Non-dairy creamers are an easy way to get coffee shop flavors such as hazelnut,
mocha or caramel in your home-brewed cup of joe. But what you gain in
taste you can lose in health benefits, says
Lisa Gorman, RN
, director of worksite wellness,
St. Joseph Health
“In recent years, research has come out showing coffee may help people
guard against certain types of diseases such as type 2 diabetes and liver
cancer, and it has antioxidants,” Gorman says. “But once you
pour in non-dairy creamer, you are adding sugar and fats, among other
Non-dairy creamers such as Coffee-mate and International Delight contain
sugar, artificial flavors and colors, according to nutrition labels available
online. Just one tablespoon of liquid creamer can equal 35 calories, 5
grams of carbohydrates and 1.5 grams of fat. Powdered creamers can go
up even higher, with 60 calories, 9 grams of carbs and 2.5 fat grams (and
two of those grams are saturated fat).
Also of concern, Gorman notes, is the presence of partially hydrogenated oils.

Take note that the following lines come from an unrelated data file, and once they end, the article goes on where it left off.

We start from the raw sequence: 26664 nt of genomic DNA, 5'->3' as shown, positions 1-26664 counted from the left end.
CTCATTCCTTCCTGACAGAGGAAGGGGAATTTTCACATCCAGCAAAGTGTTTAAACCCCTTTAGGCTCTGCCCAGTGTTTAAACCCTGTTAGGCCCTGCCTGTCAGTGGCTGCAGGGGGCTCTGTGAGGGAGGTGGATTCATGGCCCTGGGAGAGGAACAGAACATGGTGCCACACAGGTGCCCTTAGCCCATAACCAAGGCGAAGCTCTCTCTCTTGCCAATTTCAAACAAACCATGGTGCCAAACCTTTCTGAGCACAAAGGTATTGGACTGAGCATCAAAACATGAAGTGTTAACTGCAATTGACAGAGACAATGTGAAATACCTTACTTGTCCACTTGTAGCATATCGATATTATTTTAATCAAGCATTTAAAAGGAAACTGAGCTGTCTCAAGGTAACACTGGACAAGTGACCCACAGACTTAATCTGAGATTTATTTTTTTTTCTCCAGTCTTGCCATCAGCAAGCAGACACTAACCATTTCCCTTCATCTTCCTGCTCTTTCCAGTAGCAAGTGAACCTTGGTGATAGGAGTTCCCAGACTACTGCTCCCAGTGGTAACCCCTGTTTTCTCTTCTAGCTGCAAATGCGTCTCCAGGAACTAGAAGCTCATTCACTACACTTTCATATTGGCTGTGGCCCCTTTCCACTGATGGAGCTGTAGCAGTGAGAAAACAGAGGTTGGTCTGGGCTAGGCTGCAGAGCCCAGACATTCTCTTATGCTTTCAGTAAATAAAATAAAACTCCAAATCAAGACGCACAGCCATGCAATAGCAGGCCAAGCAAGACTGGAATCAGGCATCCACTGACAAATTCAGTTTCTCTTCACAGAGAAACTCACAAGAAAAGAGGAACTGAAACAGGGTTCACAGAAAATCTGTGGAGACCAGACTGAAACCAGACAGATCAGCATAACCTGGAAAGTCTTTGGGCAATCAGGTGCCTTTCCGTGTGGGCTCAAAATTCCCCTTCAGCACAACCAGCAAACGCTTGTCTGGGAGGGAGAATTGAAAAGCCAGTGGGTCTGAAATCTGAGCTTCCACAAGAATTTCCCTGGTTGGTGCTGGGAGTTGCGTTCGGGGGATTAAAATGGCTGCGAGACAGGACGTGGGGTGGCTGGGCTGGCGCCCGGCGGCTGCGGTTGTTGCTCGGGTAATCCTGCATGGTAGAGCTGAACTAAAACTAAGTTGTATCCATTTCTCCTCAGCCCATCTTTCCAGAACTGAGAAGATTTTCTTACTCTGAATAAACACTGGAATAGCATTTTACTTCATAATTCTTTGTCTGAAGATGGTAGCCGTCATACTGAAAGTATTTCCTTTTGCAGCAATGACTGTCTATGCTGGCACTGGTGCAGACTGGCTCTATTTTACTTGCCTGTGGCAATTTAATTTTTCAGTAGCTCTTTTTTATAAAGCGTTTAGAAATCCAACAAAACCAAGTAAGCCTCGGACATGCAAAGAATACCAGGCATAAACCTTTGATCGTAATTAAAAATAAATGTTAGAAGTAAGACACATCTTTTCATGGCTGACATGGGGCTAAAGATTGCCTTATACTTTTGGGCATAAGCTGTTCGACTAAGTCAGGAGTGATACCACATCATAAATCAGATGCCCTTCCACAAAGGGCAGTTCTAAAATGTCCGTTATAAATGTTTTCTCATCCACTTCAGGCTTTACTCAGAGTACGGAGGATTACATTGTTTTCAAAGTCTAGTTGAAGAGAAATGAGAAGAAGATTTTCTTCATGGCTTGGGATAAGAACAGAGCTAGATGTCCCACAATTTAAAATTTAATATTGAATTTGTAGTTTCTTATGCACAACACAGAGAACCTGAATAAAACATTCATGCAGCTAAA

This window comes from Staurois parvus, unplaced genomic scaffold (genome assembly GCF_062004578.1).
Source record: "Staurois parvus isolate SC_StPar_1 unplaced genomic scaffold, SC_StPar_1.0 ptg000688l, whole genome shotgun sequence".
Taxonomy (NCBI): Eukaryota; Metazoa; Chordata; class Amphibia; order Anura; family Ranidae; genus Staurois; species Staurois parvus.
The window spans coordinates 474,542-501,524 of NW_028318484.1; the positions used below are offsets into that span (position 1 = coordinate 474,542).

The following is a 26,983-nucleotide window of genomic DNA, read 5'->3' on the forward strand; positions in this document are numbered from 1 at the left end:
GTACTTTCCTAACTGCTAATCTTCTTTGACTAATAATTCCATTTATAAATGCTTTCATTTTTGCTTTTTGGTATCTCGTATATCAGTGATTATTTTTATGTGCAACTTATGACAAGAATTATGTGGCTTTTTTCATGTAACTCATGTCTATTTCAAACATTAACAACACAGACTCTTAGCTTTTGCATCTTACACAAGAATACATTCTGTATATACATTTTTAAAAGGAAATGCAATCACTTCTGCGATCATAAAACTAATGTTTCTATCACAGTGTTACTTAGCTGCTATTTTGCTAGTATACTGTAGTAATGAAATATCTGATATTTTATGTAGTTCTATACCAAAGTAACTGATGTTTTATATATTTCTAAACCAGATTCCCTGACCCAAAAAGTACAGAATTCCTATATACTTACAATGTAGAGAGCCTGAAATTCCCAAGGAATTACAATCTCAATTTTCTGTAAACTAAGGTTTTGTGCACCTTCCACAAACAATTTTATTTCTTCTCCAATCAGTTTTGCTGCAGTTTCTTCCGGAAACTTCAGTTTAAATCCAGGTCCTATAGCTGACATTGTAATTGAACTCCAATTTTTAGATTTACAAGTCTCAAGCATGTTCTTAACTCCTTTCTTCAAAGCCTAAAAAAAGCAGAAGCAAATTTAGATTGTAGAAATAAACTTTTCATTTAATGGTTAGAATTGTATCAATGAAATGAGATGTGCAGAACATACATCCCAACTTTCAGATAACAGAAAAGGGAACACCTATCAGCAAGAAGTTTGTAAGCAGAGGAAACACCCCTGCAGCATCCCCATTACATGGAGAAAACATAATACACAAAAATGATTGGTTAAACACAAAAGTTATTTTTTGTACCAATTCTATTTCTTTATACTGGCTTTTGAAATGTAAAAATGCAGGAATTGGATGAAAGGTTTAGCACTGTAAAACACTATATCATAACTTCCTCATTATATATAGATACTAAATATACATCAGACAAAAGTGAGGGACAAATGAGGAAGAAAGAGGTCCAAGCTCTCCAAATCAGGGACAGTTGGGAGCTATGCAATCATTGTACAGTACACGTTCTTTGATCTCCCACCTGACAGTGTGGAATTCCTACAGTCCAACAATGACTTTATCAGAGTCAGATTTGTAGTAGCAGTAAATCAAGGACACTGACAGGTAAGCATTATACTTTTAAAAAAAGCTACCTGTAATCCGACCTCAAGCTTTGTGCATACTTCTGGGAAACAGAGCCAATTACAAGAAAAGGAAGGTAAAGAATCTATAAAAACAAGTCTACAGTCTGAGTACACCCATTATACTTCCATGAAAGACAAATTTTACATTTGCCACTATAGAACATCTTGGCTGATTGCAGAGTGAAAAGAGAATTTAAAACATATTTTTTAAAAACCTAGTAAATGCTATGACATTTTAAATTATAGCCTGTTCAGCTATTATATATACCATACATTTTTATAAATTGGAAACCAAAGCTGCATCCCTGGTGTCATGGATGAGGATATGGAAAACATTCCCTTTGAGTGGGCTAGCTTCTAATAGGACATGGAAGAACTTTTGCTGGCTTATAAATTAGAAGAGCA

“Those are responsible for trans fats, which can cause numerous health
problems. Now, most non-dairy creamers will list zero trans fat grams
on their labels, but that’s because they are under the mandated
labeling minimum of 0.5 grams. The presence of partially hydrogenated
oils means there are some trans fats in the product, and the more non-dairy
creamer you drink, the more that amount can add up.”
If you don’t like the taste of straight black coffee, Gorman recommends
almond milk or just a bit of real cream—even a tiny amount of the
latter will pack a flavor punch. If you are lactose intolerant, try an
organic non-dairy creamer, which can use soybeans or coconut milk. These
can also have slightly fewer calories, carbs and fat than regular non-dairy
creamers. However, some organic creamers, as well as regular non-dairy
creamers, can contain carrageenan. While the U.S. Food and Drug Administration
states that the seaweed-based additive is safe, some scientists question
whether it causes inflammation in the gastrointestinal tract.
“A morning cup of coffee is a popular choice for starting your day;
skipping the non-dairy creamer is a smart choice,” Gorman says.
This information is not intended as a substitute for professional medical
care. Always follow your healthcare professional's instructions.